Gift to aid author series
and Steinbeck center
A retired literature professor's gift of two $50,000 matching grants will help ensure that teachers and students have access to San Jose State University's Steinbeck Research Center and to prominent contemporary authors.
Professor emerita Martha Heasley Cox, through her gift, has ensured the continuation of the Steinbeck Research Center and the Martha Heasley Cox Lecture Series.
The Steinbeck Research Center was founded by Cox in 1971 to further the study of the life and works of John Steinbeck. An initial $50,000 matching grant was made to establish an endowment to support the center and to hire a curator to keep the Steinbeck Research Center open afternoons to students, scholars and the public.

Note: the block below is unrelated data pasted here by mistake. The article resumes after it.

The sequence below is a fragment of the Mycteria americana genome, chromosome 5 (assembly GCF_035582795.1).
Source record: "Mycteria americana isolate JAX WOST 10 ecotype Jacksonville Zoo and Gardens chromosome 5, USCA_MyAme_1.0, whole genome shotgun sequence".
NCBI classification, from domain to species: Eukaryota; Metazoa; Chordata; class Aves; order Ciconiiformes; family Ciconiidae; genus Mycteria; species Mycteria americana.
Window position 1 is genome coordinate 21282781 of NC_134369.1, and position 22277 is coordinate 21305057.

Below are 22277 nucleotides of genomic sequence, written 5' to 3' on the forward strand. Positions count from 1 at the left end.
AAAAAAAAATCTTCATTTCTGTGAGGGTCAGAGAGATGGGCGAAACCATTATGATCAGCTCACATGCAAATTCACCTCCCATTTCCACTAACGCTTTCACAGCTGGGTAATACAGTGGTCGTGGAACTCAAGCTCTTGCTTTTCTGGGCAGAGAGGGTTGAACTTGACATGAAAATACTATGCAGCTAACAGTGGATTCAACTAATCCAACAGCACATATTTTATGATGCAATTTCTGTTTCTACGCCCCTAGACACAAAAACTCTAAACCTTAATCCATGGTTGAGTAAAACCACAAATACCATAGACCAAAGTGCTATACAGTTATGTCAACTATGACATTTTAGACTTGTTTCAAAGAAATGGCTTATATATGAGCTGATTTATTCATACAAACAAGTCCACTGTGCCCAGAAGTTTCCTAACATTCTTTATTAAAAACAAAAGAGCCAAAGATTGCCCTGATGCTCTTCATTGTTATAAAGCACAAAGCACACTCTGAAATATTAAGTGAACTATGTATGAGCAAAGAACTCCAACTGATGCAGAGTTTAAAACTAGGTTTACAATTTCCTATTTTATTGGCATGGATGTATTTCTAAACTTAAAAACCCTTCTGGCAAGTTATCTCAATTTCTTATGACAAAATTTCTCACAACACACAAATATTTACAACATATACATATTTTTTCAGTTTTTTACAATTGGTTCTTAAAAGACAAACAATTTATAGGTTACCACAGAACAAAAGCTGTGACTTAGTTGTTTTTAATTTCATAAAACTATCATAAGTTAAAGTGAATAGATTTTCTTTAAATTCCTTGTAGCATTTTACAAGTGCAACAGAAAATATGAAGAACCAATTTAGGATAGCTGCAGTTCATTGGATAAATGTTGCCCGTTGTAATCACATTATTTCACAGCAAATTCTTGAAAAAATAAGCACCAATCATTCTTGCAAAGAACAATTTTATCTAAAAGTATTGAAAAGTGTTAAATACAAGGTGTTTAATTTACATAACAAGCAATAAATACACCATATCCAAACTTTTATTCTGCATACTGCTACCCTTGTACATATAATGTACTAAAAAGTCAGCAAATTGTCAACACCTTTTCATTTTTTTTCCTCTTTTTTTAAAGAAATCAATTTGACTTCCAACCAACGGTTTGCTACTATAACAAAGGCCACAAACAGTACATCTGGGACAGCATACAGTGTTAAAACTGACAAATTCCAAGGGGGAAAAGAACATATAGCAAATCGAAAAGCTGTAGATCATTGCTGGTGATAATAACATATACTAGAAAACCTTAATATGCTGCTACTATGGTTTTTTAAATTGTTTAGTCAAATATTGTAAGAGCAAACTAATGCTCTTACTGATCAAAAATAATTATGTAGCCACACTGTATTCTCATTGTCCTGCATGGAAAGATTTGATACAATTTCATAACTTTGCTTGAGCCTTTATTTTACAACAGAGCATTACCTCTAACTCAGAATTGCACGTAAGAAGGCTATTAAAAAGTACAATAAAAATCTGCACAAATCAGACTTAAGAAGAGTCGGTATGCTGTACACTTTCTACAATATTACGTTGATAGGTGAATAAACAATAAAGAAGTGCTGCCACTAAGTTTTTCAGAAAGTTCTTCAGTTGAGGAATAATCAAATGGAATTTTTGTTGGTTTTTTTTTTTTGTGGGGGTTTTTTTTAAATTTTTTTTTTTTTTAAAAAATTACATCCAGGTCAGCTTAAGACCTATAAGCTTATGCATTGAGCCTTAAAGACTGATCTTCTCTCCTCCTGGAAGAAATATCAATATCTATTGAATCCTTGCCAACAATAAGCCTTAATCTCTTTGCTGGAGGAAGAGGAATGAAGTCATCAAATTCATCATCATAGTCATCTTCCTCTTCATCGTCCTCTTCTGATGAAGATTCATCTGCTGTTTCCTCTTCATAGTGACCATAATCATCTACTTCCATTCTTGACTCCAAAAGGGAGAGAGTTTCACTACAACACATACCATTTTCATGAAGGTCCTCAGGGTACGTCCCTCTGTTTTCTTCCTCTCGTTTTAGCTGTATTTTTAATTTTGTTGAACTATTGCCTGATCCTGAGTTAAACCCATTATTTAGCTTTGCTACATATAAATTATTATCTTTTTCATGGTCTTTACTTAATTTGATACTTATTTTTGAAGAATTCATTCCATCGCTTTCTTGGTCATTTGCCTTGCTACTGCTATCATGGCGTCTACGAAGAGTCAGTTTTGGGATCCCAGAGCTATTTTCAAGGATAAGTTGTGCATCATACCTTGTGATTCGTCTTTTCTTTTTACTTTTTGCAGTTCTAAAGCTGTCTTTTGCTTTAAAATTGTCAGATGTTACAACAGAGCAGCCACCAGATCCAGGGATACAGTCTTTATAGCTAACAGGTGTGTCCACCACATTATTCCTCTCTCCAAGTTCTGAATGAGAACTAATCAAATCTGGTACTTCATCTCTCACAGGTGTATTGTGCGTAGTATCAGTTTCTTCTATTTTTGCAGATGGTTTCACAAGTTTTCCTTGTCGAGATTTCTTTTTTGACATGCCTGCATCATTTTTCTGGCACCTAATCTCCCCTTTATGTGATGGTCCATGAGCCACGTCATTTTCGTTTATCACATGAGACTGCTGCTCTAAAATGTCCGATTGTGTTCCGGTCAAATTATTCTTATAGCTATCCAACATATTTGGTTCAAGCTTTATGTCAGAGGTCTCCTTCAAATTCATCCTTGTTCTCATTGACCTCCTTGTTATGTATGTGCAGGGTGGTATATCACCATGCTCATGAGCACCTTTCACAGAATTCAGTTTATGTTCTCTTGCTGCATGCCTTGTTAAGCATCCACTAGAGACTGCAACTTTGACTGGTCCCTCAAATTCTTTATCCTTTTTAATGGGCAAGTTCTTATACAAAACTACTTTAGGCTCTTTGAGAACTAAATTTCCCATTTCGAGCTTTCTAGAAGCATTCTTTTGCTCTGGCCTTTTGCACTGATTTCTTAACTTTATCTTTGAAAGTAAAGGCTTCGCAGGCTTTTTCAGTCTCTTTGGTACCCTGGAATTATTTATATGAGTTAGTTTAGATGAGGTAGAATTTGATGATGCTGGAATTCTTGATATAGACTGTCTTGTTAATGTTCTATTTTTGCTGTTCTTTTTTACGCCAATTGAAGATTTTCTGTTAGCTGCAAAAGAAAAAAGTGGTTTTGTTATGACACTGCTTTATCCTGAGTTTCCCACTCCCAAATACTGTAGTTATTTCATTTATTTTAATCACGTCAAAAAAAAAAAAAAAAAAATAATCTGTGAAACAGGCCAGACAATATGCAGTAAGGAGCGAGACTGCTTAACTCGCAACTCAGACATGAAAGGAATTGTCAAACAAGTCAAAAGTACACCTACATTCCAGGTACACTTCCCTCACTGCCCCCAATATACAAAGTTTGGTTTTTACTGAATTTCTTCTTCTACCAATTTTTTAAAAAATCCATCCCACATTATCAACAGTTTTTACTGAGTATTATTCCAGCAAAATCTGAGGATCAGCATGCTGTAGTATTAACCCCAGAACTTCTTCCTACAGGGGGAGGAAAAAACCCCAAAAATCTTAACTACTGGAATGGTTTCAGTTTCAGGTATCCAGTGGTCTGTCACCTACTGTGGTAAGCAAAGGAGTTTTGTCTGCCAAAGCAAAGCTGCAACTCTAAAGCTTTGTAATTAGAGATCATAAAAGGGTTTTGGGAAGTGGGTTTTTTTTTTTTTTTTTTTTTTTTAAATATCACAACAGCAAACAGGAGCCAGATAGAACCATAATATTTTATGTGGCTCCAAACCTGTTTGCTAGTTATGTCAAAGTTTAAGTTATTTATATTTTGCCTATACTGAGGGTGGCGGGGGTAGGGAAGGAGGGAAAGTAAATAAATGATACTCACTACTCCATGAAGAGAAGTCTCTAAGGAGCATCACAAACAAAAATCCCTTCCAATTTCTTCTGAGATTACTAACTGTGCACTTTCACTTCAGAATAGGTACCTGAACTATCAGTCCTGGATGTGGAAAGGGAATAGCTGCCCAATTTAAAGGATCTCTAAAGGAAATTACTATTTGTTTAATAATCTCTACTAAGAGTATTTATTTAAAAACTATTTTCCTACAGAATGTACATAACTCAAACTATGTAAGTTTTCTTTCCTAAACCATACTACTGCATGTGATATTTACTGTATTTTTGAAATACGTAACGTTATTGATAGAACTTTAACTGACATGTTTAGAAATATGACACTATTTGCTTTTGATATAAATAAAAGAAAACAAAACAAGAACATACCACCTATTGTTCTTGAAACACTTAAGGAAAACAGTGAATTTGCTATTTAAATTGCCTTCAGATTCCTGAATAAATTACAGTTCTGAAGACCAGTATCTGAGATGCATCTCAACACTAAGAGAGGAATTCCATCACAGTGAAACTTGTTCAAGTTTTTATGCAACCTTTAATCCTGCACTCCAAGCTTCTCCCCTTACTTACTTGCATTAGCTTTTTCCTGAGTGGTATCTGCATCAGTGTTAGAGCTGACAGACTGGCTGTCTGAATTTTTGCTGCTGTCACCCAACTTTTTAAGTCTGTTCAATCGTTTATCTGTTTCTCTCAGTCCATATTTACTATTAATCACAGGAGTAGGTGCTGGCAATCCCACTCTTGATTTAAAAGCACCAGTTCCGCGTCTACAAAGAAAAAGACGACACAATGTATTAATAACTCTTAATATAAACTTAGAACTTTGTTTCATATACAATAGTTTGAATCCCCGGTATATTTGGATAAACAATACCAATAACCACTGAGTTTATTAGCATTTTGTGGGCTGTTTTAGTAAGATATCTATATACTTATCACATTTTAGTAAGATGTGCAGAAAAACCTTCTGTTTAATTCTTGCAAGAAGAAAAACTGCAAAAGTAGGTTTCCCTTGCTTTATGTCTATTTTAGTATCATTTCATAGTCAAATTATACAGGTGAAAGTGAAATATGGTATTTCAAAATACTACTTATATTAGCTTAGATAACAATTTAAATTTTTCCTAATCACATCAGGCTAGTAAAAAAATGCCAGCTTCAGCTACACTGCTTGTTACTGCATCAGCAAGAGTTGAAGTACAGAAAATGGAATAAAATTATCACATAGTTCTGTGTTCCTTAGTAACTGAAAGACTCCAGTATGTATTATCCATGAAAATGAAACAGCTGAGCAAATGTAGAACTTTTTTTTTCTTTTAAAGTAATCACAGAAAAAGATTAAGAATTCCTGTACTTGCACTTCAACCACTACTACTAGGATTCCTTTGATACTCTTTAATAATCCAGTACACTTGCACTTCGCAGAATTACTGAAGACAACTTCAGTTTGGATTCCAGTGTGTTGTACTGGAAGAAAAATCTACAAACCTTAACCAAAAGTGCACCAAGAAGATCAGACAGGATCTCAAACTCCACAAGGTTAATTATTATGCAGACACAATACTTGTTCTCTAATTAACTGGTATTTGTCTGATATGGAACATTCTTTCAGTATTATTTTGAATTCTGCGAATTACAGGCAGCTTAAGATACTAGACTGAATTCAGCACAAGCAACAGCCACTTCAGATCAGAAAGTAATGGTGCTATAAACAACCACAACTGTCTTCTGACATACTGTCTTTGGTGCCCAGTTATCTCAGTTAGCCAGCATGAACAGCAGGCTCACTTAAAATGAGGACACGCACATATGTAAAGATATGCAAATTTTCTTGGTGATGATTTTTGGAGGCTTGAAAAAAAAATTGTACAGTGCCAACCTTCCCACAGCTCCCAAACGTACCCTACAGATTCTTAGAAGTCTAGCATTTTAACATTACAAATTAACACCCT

The Martha Heasley Cox Lecture Series Endowment Fund was established in October 1983 to fund a yearly lecture series through the Center for Literary Arts. Past lecturers include Paul Theroux, George Plimpton, Maxine Hong Kingston, John Barth, William Styron, William Kennedy, Toni Morrison and Wallace Stegner.
Cox joined the San Jose State University faculty in 1955 as a professor of English. She taught courses in composition, drama, poetry, Asian literature and American literature. Cox retired from active teaching at San Jose State in 1989.
Senior to be considered
as Presidential Scholar
David Christian Perry, son of F. Stephen and Kay Perry, has been named one of 2,600 candidates in the 1996 Presidential Scholars Program. Perry is a graduating senior at Leland High School in San Jose.